TAMPA — This month's Beer Bloggers and Writers Conference hosted an array of writers at the Marriott Waterside and Marina Hotel with varying degrees of knowledge. Some were merely hobbyists looking to gain more experience by touring Florida breweries, but others were far more adept at both writing skill and knowledge.
The Tampa Bay Times interviewed two attendees to ask their thoughts about the conference, Tampa's beers and other issues.
San Diego-based blogger and home brewer Derek Springer, 33, writes a blog called FiveBladesBrewing. He is president of the Society of Barley Engineers, an American Homebrew Association member and a Beer Judge Certification Program judge. Springer, a software engineer, said his website averages 10,000 views per month.
Austin, Texas, based Brandon Kraft, 31, writes a blog called 365Brew and garners about 500 daily visitors, he said. The Tampa conference was his third beer blogger gathering. Kraft, a customer service manager, got interested in beer blogging when he met with a professional and learned that she and her husband where on a quest to try a different bottle of wine every day for a year.
What beers made a positive, lasting impression and which ones didn't?
Springer: I'll admit I was a little ignorant to the Florida/Tampa/St. Pete beer scene before the trip. I had heard of Cigar City before the trip, but don't think I could've otherwise named a single Florida brewery. Partly this is due to many of the breweries in Florida not distributing much further than their surrounding counties — they definitely don't make it to California. The beer scene in Tampa reminds me of Southern California 10 years ago. Only one brewery, Engine 15, in Jacksonville, seemed like it was coasting merely on beer hype. Everyone else was making high-quality beers that I enjoyed quite a bit. Cigar City probably had the most diverse array of high-quality beers, but they're the obvious choice. Otherwise, in Tampa I was really impressed with the beers and food at Ulele. The brewmaster there has some solid chops, and I thought their tight coupling between the brewing and the menu is the new model for cutting edge restaurants.
Kraft: The brewery that impressed me the most was Ulele. While their obvious pull is the fine restaurant and location, a brewery in that context can be seen as an afterthought or a gimmick of sorts. In their case, however, they are a high-class brewing operation. Their brewmaster is one of the most passionate brewmasters I've heard speak. His love for the craft was quite notable. I'll admit, I wasn't a huge fan of the beers, but they were served for our group a bit early and were a tad warm when we got them. I didn't have a particular beer that I thought was poor. I was hoping to see more diversity of style, though, for what was presented to us.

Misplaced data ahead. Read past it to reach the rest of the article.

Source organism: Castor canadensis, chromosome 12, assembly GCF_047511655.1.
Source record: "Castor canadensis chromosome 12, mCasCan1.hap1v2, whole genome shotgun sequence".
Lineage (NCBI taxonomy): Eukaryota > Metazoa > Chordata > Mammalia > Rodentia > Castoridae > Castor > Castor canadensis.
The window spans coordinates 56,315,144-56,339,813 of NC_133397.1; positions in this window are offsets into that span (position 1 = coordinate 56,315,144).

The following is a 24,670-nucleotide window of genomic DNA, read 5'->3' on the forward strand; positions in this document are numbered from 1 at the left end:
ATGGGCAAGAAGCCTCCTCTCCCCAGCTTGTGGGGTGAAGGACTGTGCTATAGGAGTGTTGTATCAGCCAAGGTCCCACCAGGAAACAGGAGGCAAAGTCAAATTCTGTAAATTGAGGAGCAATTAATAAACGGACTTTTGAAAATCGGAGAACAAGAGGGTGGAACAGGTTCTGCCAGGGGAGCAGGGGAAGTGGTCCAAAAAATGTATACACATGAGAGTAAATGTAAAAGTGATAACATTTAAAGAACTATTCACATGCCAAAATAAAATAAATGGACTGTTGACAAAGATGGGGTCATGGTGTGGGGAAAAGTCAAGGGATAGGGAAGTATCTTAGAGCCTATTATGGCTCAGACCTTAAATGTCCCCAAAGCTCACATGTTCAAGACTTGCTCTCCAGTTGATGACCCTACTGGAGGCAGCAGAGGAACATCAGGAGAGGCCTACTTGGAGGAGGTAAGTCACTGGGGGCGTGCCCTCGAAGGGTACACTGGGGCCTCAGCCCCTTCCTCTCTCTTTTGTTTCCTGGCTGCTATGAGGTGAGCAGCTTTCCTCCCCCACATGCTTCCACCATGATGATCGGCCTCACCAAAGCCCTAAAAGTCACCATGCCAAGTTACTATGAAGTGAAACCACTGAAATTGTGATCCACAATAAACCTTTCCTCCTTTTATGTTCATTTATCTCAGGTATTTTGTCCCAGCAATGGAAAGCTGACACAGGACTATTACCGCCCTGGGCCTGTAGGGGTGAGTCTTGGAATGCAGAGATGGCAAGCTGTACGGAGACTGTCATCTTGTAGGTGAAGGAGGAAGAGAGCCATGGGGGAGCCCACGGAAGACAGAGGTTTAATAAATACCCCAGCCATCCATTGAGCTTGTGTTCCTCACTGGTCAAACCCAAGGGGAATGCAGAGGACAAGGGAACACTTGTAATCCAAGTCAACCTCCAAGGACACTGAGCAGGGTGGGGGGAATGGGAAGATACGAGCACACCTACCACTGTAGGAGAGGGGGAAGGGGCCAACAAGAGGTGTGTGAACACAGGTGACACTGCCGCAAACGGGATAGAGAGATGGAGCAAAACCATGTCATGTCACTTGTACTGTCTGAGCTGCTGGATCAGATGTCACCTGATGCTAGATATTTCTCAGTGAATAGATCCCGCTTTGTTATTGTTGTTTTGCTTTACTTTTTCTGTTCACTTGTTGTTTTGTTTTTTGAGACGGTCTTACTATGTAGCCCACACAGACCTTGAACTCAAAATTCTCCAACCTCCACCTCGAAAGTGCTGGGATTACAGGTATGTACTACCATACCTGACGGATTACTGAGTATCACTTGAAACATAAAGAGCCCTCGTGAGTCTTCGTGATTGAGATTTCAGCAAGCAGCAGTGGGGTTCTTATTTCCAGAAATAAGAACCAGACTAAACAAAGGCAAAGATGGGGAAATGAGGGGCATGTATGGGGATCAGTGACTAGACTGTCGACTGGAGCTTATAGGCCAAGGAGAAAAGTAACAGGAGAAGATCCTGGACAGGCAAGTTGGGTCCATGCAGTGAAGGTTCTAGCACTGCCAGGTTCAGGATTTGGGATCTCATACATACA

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How would you characterize the Tampa conference itself? Was there anything you think organizers did very well or could improve on for the future?
Springer: I think the (Marriott) hotel and conference space in Tampa were the best — comfortable rooms, fast Internet, and plenty of space for the conference. Asheville was very cramped. I think my biggest disappointment was the Live Beer Blogging at J.J. Taylor Distributing Florida. The Internet wasn't working and half the breweries brought very common offerings. My biggest note for the organizers to improve on is to make sure the breweries and sponsors bring their A-game. When you have the largest collection of beer writers in the nation gathered together, they aren't interested in sampling the stuff you can find anywhere, unless it's something truly local we couldn't get otherwise. That's a contrast to last year when Ken Grossman of Sierra Nevada hosted a private Oktoberfest at their new Asheville brewery to give us all a sneak peek of their new Oktoberfest collaboration with Brauhaus Riegele, whom they flew their brewers out from Germany to meet with us.
Kraft: It was fantastic to have the Marriott Waterfront sponsor the conference. In the future, there are two things I'd like to see more of. First, more chances for the attendees to interact with purpose, like the sharing of best practices, trials we have faced, those kinds of things. Secondly, to ensure off-site venues have ample Wi-Fi coverage. The live blogging event was at a sponsor's location (J.J. Taylor) who probably wasn't used to having that many people on site at one time trying to use their Wi-Fi.
What did you think about the MillerCoors event?
Springer: I enjoyed it quite a bit, I try to stay relatively neutral on the whole craft vs. crafty issue. My point of view is that there's a right time and place for every beer. I could tell they were definitely trying to suck up to us, I think they're very aware of their perception amongst our lot and are trying to do the best they can with what they have. I just wish the business side of their operations wasn't so scummy.
Kraft: These macrobreweries are known for their particular lowest-common denominator brews — Miller Lite, Coors Lite, etc. They are of a style that just isn't good. I think the event worked in terms of improving my initial reaction to their name and reminding me that they have more going on than Miller Lite. In general, it doesn't convince me. No one wrote about beer until people other than Miller, Coors and Bud started making waves.